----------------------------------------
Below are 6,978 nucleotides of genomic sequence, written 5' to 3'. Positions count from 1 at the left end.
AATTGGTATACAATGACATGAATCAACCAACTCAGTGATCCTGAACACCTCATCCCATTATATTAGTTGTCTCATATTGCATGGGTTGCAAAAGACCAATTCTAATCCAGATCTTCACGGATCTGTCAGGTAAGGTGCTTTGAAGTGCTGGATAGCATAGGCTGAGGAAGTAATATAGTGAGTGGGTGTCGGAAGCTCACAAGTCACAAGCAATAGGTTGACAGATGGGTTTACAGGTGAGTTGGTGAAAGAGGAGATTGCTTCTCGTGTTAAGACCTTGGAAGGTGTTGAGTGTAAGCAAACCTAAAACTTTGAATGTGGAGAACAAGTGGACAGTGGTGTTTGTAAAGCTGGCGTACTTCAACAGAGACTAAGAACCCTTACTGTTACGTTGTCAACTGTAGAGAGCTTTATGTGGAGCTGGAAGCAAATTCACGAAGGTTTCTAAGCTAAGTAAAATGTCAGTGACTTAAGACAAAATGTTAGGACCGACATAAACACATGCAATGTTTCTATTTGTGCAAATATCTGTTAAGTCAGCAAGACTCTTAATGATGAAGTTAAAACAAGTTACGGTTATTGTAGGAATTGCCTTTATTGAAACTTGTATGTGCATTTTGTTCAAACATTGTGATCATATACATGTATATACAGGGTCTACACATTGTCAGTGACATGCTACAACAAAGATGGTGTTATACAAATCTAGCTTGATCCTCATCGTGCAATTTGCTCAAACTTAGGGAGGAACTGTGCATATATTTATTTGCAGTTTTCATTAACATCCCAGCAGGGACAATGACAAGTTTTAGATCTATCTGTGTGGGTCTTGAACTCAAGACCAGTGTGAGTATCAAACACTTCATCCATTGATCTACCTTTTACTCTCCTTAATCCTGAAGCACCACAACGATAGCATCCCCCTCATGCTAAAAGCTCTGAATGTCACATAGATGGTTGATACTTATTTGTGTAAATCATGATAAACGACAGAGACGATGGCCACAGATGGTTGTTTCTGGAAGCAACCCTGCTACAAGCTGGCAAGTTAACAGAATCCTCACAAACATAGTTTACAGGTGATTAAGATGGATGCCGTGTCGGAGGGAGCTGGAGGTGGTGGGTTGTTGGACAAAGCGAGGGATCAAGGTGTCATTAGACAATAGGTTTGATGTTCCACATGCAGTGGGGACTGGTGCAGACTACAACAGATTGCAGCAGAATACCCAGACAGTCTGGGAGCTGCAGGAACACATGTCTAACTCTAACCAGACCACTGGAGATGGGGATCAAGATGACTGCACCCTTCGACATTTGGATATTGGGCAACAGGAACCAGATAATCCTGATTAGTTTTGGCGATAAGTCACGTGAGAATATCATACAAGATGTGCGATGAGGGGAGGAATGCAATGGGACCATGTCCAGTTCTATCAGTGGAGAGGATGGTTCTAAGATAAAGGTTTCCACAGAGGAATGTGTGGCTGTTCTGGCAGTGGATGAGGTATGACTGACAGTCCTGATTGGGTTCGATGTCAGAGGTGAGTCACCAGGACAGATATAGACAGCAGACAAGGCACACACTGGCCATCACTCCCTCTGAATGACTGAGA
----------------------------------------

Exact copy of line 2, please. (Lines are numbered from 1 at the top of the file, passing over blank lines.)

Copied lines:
AATTGGTATACAATGACATGAATCAACCAACTCAGTGATCCTGAACACCTCATCCCATTATATTAGTTGTCTCATATTGCATGGGTTGCAAAAGACCAATTCTAATCCAGATCTTCACGGATCTGTCAGGTAAGGTGCTTTGAAGTGCTGGATAGCATAGGCTGAGGAAGTAATATAGTGAGTGGGTGTCGGAAGCTCACAAGTCACAAGCAATAGGTTGACAGATGGGTTTACAGGTGAGTTGGTGAAAGAGGAGATTGCTTCTCGTGTTAAGACCTTGGAAGGTGTTGAGTGTAAGCAAACCTAAAACTTTGAATGTGGAGAACAAGTGGACAGTGGTGTTTGTAAAGCTGGCGTACTTCAACAGAGACTAAGAACCCTTACTGTTACGTTGTCAACTGTAGAGAGCTTTATGTGGAGCTGGAAGCAAATTCACGAAGGTTTCTAAGCTAAGTAAAATGTCAGTGACTTAAGACAAAATGTTAGGACCGACATAAACACATGCAATGTTTCTATTTGTGCAAATATCTGTTAAGTCAGCAAGACTCTTAATGATGAAGTTAAAACAAGTTACGGTTATTGTAGGAATTGCCTTTATTGAAACTTGTATGTGCATTTTGTTCAAACATTGTGATCATATACATGTATATACAGGGTCTACACATTGTCAGTGACATGCTACAACAAAGATGGTGTTATACAAATCTAGCTTGATCCTCATCGTGCAATTTGCTCAAACTTAGGGAGGAACTGTGCATATATTTATTTGCAGTTTTCATTAACATCCCAGCAGGGACAATGACAAGTTTTAGATCTATCTGTGTGGGTCTTGAACTCAAGACCAGTGTGAGTATCAAACACTTCATCCATTGATCTACCTTTTACTCTCCTTAATCCTGAAGCACCACAACGATAGCATCCCCCTCATGCTAAAAGCTCTGAATGTCACATAGATGGTTGATACTTATTTGTGTAAATCATGATAAACGACAGAGACGATGGCCACAGATGGTTGTTTCTGGAAGCAACCCTGCTACAAGCTGGCAAGTTAACAGAATCCTCACAAACATAGTTTACAGGTGATTAAGATGGATGCCGTGTCGGAGGGAGCTGGAGGTGGTGGGTTGTTGGACAAAGCGAGGGATCAAGGTGTCATTAGACAATAGGTTTGATGTTCCACATGCAGTGGGGACTGGTGCAGACTACAACAGATTGCAGCAGAATACCCAGACAGTCTGGGAGCTGCAGGAACACATGTCTAACTCTAACCAGACCACTGGAGATGGGGATCAAGATGACTGCACCCTTCGACATTTGGATATTGGGCAACAGGAACCAGATAATCCTGATTAGTTTTGGCGATAAGTCACGTGAGAATATCATACAAGATGTGCGATGAGGGGAGGAATGCAATGGGACCATGTCCAGTTCTATCAGTGGAGAGGATGGTTCTAAGATAAAGGTTTCCACAGAGGAATGTGTGGCTGTTCTGGCAGTGGATGAGGTATGACTGACAGTCCTGATTGGGTTCGATGTCAGAGGTGAGTCACCAGGACAGATATAGACAGCAGACAAGGCACACACTGGCCATCACTCCCTCTGAATGACTGAGA